Jeremy Rowe

Cornwall Councillor for the Parishes of Egloshayle, St Breock, St Ervan, St Eval, St Issey, St Mabyn & St Tudy Learn more

Second home voters

by Jeremy Rowe on 10 June, 2010

I have tabled a question to next week’s Cornwall Council meeting regarding the issue of second home owners casting their votes in Cornwall when their primary place of residence is elsewhere.

I am by no means the first to make noises on this issue. There has been a long-running debate on the Cornwall24 internet forum, Dan Rogerson MP has raised this issue in parliament and Angus Lamond, a candidate in last year’s Cornwall Council election, has been banging the drum for some time now. (The BBC’s Graham Smith has also reported on this issue – apologies if I’ve missed anyone else out.)

The principle here is a simple one: if you are lucky enough to have two places of residence, then surely you should be registered to vote at the address at which you spend most of your time. There is some suggestion that second home owners might be encouraged to register their vote in one of Cornwall’s more marginal constituencies, particularly if their primary residence is within a safe seat somewhere else. It’s easy to see why this might be attractive to some of the more politically active voters who have the choice.

But when two of Cornwall’s six parliamentary constituencies were decided by fewer than 500 votes (one by a mere 66 votes), it does call into question whether the final decision was made by those who actually live and work in Cornwall, or by those who only spend a few weeks a year in some of our more picturesque seaside villages.

I will be interested to hear from the Leader of the Council what action (if any) he is taking to press the case for reform with the new government.

   1 Comment

One Response

  1. Angus Lamond says:

    Good to see you taking this important issue on board and following through, Jeremy.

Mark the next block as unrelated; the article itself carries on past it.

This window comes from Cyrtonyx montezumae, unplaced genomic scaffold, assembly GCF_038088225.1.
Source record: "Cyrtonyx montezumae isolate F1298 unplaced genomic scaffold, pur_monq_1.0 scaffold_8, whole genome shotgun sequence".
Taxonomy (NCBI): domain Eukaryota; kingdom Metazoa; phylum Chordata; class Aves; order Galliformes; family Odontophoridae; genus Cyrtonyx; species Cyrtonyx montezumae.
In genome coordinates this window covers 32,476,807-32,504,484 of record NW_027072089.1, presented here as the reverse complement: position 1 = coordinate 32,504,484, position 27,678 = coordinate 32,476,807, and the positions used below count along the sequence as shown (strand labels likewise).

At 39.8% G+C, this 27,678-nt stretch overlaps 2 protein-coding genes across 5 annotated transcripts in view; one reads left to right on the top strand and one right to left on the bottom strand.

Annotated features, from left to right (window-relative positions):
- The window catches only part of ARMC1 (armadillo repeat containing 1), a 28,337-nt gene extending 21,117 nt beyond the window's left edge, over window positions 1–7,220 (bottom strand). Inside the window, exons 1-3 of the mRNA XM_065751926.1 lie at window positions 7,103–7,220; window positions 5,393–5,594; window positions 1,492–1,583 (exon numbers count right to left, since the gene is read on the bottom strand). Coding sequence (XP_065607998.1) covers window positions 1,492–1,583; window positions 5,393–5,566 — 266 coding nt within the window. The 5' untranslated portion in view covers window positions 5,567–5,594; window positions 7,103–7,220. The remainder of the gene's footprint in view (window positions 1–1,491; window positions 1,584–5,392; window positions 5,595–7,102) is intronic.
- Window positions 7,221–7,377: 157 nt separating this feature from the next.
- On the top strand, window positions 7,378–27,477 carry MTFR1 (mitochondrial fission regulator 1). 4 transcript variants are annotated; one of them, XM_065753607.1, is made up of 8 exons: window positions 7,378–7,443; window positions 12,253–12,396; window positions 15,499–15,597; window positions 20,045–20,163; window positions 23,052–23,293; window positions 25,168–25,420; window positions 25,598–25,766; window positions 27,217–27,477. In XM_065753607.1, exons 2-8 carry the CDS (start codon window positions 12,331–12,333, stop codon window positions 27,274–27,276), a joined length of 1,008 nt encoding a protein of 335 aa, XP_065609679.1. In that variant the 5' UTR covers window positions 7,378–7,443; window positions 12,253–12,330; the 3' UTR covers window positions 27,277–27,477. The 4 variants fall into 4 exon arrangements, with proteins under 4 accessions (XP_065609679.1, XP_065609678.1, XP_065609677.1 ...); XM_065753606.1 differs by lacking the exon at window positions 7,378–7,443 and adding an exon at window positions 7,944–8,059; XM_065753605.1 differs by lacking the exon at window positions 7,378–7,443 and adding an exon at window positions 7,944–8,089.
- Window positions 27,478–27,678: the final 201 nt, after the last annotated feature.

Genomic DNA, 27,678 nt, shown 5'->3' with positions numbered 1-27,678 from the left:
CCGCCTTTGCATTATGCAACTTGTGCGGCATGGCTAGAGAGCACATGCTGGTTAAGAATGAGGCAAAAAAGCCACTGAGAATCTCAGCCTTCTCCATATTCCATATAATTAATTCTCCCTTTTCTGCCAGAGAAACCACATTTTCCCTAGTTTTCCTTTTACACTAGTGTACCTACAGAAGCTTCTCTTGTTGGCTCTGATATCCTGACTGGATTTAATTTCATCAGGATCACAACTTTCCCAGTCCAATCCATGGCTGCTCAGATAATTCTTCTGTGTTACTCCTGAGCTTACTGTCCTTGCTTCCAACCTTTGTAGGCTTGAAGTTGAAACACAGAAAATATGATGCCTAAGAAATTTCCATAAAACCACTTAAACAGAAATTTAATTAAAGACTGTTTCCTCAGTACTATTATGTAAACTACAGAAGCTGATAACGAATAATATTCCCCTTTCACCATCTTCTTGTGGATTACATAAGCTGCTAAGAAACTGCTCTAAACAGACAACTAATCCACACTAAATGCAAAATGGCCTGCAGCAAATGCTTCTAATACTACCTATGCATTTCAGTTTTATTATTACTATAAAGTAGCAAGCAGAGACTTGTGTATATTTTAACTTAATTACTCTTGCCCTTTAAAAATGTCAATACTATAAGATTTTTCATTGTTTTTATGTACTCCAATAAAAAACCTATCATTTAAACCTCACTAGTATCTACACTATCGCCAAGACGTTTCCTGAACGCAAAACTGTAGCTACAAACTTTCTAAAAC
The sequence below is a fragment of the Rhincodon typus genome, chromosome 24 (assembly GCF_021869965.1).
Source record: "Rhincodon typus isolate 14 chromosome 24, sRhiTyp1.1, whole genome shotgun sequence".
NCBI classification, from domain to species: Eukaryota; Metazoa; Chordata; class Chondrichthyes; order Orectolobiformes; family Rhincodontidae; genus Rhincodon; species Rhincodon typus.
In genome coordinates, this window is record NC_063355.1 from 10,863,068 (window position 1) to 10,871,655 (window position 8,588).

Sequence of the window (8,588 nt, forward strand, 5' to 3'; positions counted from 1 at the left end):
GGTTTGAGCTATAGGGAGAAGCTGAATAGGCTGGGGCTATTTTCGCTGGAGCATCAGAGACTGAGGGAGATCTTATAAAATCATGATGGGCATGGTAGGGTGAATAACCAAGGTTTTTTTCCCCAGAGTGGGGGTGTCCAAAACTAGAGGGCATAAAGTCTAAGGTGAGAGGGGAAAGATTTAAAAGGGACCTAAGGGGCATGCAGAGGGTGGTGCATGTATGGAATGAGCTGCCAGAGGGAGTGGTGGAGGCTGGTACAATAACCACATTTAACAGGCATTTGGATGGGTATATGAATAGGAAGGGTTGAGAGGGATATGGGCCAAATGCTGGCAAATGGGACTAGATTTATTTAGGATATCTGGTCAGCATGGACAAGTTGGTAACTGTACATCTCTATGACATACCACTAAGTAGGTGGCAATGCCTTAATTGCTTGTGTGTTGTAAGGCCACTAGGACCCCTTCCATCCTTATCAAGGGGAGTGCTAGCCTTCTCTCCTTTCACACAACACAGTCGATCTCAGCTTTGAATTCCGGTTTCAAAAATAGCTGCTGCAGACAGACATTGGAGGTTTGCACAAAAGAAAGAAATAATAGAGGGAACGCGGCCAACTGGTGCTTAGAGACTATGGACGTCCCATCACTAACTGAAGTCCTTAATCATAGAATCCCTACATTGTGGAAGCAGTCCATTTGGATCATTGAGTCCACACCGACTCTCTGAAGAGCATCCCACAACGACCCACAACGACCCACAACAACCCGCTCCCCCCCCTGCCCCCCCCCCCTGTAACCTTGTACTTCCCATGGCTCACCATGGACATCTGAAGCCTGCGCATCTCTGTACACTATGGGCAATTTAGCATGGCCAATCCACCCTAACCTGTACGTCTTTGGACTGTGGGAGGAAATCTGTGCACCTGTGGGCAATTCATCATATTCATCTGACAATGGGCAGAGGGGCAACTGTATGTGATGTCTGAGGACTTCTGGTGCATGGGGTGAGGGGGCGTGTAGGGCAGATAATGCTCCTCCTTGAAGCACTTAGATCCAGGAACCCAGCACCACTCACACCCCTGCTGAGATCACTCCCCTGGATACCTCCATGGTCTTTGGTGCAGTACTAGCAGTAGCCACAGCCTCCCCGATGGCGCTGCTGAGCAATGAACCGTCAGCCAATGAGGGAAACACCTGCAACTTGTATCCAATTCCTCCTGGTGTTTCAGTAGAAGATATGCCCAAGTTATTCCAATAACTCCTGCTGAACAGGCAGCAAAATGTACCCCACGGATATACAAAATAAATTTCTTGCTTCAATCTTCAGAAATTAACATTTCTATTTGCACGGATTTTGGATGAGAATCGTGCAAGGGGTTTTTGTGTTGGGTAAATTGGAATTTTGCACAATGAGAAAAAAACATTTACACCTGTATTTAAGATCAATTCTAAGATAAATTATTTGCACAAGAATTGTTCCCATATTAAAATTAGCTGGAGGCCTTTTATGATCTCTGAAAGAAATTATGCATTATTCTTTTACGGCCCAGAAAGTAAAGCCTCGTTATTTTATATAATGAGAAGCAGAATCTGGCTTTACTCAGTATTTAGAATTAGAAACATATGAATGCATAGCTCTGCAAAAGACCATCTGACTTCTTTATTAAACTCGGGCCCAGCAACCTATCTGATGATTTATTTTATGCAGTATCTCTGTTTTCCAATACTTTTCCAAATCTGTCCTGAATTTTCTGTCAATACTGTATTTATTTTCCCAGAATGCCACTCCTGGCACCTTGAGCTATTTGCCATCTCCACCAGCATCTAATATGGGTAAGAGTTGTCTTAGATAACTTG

That Camborne/Redruth constituency result is very interesting – and worth a thoroughly forensic post-election scrutiny of the voters (more than one in how many instances?) associated with the 1,154 90% Council Tax liability second ‘homes’ in that constituency to ascertain:

    1.How many opted to vote in the Camborne/Redruth constituency and not at their 100% Council Tax liability primary residence constituency?

    2.How many of those voters actually qualified to register and to vote in the Camborne & Redruth constituency under the current ‘same amount of time in each’ Electoral Commission residency rule:
    http://www.electoralcommission.org.uk/faq/voting-and-registration/i-have-two-homes.-can-i-register-to-vote-at-both-addresses ?

    3. How many voted – illegally – both in the Camborne & Redruth constituency and in the constituency of their 100% Council Tax liability primary residence? (It is known that voters were sent polling cards at ALL the residences where they had previously registered to vote – whether for local government elections or the General Election 2010 – in Cornwall and elsewhere. It is also known that, due to the laxity of the current electoral regime, there was considerable scope for illegal double/multiple voting via purposeful or unwitting or misunderstanding abuse of the multiple proxy/postal/residential/personal registration/vote casting options)

    As you have pointed out, the margin of the General Election 2010 result in the Camborne & Redruth constituency was a mere 66. If proper and thorough post-election scrutiny reveals ANY evidence of ANY illegal votes being cast, that particular election result should be ruled unlawful, illegitimate and void and the election in that constituency should be run again.

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